September 21, 2016 - by Kurt Huebner, IES University of British Columbia


February 2-3, 2017,  at the Institute for European Studies (IES) of the University of British Columbia in Vancouver.

Call for Papers, Deadline for abstracts: 31.10.2016, Notification of accepted abstracts: 15.11.2016, Deadline for conference papers: 16.01.2017 

The financial and economic crises since 2007 have pulled central banks into the spotlight, seeing them first fight financial panics, then recession and the threat of deflation. Consequently central bankers’ tool kits have changed substantially and now compromise instruments that go far beyond the setting of short-term interest rates. Never before have central banks been so critical for safeguarding market capitalism in times of economic and political challenges. In many places, central banking has become the only game in town (El-Erian 2016). In the words of Mario Draghi (2016): “With rare exceptions, monetary policy has been the only policy in the last four years to support growth.”

As a consequence central bankers, who normally pride themselves for being boring and cautious technocrats, now find themselves in the midst of fierce political debates. They have been blamed for overstepping their mandates, failing to prevent the last crisis, and setting the stage for the next one. Since it is increasingly recognized that monetary policies have hefty direct and indirect implications for governments’ general economic policies, central banks have become ever more political and politicized institutions.

Arguably, the European Central Bank (ECB) has undergone the greatest transformation – from single-minded inflation-fighter to lender of last resort to banks and governments. At the same time, it has become the most contested central bank in the Western world. As the world’s only central bank without a state, the ECB’s Governing Council comprises members from heterogeneous countries, with different business cycles and different economic problems. The contested issues the ECB faces range from the legality of its programs and the lender of last resort-function, to the TARGET mechanisms and implications of its monetary policies for fiscal policy and structural reforms in member countries.


Our workshop aims to produce new insights on the new role of central banking and its underlying economic and political features. As this brave new world of central banking increasingly attracts scholarly curiousness outside of the field of economics proper, we invite participation from all social sciences, including but not limited to political science and economic sociology.

We welcome papers analyzing central banks and central bank practices for the OECD area, with a particular emphasis on the following questions:

 How are central banks themselves, their mandates and their positions in society transformed by the challenges of current macroeconomic conditions?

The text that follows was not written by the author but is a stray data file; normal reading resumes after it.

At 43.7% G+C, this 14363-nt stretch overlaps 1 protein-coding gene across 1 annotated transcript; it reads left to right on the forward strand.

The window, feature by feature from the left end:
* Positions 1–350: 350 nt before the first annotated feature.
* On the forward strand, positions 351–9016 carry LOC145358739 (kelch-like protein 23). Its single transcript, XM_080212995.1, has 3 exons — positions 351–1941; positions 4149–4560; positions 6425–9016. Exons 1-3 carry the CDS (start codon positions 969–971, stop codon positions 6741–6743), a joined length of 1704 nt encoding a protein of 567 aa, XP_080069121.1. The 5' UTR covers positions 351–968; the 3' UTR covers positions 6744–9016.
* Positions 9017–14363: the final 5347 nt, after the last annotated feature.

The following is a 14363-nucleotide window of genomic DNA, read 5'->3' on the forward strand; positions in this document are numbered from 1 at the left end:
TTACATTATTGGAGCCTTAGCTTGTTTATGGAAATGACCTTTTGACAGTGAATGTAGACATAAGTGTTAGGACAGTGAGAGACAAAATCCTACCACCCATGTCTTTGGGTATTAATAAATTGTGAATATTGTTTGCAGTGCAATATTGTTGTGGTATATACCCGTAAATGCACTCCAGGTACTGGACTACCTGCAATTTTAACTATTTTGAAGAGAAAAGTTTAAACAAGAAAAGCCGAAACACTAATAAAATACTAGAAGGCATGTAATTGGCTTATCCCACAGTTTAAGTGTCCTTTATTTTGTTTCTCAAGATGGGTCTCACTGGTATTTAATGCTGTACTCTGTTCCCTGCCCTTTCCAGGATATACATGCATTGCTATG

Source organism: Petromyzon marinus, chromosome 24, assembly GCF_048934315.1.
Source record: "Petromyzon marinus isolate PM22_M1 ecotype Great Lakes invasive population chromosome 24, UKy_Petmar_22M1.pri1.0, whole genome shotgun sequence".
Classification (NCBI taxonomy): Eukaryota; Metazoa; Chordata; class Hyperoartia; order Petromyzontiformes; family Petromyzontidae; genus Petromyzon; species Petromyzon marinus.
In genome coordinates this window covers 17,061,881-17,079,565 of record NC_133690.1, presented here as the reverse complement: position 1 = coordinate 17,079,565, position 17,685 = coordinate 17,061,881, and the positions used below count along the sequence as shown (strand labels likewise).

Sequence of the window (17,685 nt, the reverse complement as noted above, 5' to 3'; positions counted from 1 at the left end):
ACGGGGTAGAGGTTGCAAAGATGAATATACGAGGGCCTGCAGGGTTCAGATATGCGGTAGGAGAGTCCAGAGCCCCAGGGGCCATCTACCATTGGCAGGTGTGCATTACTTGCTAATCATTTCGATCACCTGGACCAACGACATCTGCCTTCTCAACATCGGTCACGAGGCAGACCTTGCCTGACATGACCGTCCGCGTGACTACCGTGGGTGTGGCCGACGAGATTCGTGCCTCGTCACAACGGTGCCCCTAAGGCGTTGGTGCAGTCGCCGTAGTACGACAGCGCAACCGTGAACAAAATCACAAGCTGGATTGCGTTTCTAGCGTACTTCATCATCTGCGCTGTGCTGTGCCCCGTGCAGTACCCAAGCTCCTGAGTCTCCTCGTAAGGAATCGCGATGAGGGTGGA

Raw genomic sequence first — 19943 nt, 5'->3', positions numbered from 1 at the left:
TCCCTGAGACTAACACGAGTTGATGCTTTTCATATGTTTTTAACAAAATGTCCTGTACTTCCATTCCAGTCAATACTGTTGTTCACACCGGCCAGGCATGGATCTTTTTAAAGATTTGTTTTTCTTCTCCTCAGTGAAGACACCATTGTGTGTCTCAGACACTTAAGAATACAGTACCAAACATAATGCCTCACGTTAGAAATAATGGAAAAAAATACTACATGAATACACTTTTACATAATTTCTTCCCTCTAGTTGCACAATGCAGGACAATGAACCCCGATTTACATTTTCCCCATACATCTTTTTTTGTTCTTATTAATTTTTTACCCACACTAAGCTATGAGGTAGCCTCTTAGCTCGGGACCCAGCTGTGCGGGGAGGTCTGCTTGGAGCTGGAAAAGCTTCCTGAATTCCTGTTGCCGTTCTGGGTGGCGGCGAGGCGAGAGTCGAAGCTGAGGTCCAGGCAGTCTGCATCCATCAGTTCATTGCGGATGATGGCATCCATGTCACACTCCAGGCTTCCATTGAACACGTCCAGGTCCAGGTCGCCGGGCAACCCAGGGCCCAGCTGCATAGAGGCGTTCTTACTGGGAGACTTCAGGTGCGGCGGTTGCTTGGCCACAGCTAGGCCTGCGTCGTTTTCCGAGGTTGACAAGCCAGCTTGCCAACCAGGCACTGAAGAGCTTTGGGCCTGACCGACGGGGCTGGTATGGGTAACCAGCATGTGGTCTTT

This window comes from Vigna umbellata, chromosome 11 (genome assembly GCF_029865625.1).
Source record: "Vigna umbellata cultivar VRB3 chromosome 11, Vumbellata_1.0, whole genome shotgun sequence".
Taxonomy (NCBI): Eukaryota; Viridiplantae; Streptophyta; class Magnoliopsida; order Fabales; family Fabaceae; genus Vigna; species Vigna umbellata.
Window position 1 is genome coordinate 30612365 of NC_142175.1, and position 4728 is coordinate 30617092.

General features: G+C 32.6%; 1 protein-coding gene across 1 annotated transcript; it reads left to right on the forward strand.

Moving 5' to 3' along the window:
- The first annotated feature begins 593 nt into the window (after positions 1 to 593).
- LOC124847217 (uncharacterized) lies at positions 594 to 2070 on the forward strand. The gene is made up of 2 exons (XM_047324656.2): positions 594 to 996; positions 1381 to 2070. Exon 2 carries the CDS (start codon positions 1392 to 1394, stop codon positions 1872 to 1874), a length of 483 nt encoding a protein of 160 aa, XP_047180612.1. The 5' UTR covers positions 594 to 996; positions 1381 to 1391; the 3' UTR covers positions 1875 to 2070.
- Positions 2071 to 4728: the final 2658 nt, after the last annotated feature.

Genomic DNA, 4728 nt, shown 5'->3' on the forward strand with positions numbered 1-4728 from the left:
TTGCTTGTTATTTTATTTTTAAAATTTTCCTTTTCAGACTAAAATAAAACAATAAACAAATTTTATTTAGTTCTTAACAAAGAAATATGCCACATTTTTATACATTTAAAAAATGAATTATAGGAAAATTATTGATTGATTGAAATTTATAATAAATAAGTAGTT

 How can we account for differences and similarities in their responses to these challenges?

 What does the increased importance of central banks and the direct and indirect side-effects of their new policies imply for their independence and accountability?

The workshop will be held on February 2nd (keynote and reception) and 3rd (paper presentations) 2017 at the Institute for European Studies (IES) of the University of British Columbia in Vancouver.

We particularly invite young scholars to participate! Accepted papers will be published in a special issue of a peer-reviewed journal, and participants will have to agree to submit an original paper (of 6.000 – 8.000 words) for this purpose. The workshop is meant to be truly a workshop where participants present their papers and get thorough comments, stimulating revisions for the final versions.

We will finance travel and accommodation for the 7-8 accepted paper-givers.

To apply for participation, please send us a paper proposal of no more than 600 words clearly stating your main question, proposed argument, and the nature of the empirical support (if applicable) by 31 October 2016 (23:59, Pacific Time Zone).

The workshop is part of the activities of a collaborative project Canada-Europe Transatlantic Dialogue (CETD) which is funded by SSHRC (

For questions and submission of paper proposals please contact:

Kurt Hübner,  Jean Monnet Chair for European Integration and Global Political Economy, Director of the Institute for European Studies , University of British Columbia , 1855 West Mall ,Vancouver, BC Canada V6T 1Z1 This email address is being protected from spambots. You need JavaScript enabled to view it.



Daniel F. Schulz, Researcher, Department of Political and Social Sciences, European University Institute, Badia Fiesolana, Via dei Roccettini, 9 I, 50014 San Domenico di Fiesole, Italy, This email address is being protected from spambots. You need JavaScript enabled to view it.